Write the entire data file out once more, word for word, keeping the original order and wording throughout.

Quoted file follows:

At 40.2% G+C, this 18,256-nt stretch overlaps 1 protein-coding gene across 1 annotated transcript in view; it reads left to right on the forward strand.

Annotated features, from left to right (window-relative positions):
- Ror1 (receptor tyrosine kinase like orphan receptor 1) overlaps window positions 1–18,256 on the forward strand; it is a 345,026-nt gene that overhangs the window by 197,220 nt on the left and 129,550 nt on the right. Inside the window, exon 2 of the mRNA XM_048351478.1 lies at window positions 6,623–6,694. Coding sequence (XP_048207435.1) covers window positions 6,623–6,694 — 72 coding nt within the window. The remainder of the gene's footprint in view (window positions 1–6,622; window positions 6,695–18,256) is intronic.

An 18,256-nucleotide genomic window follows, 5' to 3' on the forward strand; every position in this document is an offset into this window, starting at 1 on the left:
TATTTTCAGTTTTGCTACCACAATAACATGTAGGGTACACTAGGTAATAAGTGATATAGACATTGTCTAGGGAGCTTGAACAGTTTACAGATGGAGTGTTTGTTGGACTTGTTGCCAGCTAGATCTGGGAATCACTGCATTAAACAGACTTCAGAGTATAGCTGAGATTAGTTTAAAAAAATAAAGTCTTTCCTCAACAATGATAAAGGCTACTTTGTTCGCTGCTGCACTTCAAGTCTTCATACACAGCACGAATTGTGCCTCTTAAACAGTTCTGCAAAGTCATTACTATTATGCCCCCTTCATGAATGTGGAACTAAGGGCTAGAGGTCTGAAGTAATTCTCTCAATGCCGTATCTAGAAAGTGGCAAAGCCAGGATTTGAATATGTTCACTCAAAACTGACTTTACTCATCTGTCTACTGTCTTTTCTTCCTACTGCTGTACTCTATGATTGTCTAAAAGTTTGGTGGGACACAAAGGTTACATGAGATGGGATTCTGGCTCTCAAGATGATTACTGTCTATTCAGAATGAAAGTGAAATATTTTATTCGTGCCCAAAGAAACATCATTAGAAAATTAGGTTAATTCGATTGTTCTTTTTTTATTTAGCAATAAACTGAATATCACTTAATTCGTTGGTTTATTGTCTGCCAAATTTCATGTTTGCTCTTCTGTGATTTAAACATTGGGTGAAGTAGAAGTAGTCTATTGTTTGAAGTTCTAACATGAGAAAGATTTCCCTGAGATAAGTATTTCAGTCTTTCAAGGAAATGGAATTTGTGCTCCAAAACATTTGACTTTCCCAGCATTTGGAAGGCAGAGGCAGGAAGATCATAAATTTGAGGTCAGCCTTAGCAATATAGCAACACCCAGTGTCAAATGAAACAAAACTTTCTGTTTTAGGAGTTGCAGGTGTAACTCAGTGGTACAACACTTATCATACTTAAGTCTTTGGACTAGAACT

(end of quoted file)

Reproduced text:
At 40.2% G+C, this 18,256-nt stretch overlaps 1 protein-coding gene across 1 annotated transcript in view; it reads left to right on the forward strand.

Annotated features, from left to right (window-relative positions):
- Ror1 (receptor tyrosine kinase like orphan receptor 1) overlaps window positions 1–18,256 on the forward strand; it is a 345,026-nt gene that overhangs the window by 197,220 nt on the left and 129,550 nt on the right. Inside the window, exon 2 of the mRNA XM_048351478.1 lies at window positions 6,623–6,694. Coding sequence (XP_048207435.1) covers window positions 6,623–6,694 — 72 coding nt within the window. The remainder of the gene's footprint in view (window positions 1–6,622; window positions 6,695–18,256) is intronic.

An 18,256-nucleotide genomic window follows, 5' to 3' on the forward strand; every position in this document is an offset into this window, starting at 1 on the left:
TATTTTCAGTTTTGCTACCACAATAACATGTAGGGTACACTAGGTAATAAGTGATATAGACATTGTCTAGGGAGCTTGAACAGTTTACAGATGGAGTGTTTGTTGGACTTGTTGCCAGCTAGATCTGGGAATCACTGCATTAAACAGACTTCAGAGTATAGCTGAGATTAGTTTAAAAAAATAAAGTCTTTCCTCAACAATGATAAAGGCTACTTTGTTCGCTGCTGCACTTCAAGTCTTCATACACAGCACGAATTGTGCCTCTTAAACAGTTCTGCAAAGTCATTACTATTATGCCCCCTTCATGAATGTGGAACTAAGGGCTAGAGGTCTGAAGTAATTCTCTCAATGCCGTATCTAGAAAGTGGCAAAGCCAGGATTTGAATATGTTCACTCAAAACTGACTTTACTCATCTGTCTACTGTCTTTTCTTCCTACTGCTGTACTCTATGATTGTCTAAAAGTTTGGTGGGACACAAAGGTTACATGAGATGGGATTCTGGCTCTCAAGATGATTACTGTCTATTCAGAATGAAAGTGAAATATTTTATTCGTGCCCAAAGAAACATCATTAGAAAATTAGGTTAATTCGATTGTTCTTTTTTTATTTAGCAATAAACTGAATATCACTTAATTCGTTGGTTTATTGTCTGCCAAATTTCATGTTTGCTCTTCTGTGATTTAAACATTGGGTGAAGTAGAAGTAGTCTATTGTTTGAAGTTCTAACATGAGAAAGATTTCCCTGAGATAAGTATTTCAGTCTTTCAAGGAAATGGAATTTGTGCTCCAAAACATTTGACTTTCCCAGCATTTGGAAGGCAGAGGCAGGAAGATCATAAATTTGAGGTCAGCCTTAGCAATATAGCAACACCCAGTGTCAAATGAAACAAAACTTTCTGTTTTAGGAGTTGCAGGTGTAACTCAGTGGTACAACACTTATCATACTTAAGTCTTTGGACTAGAACT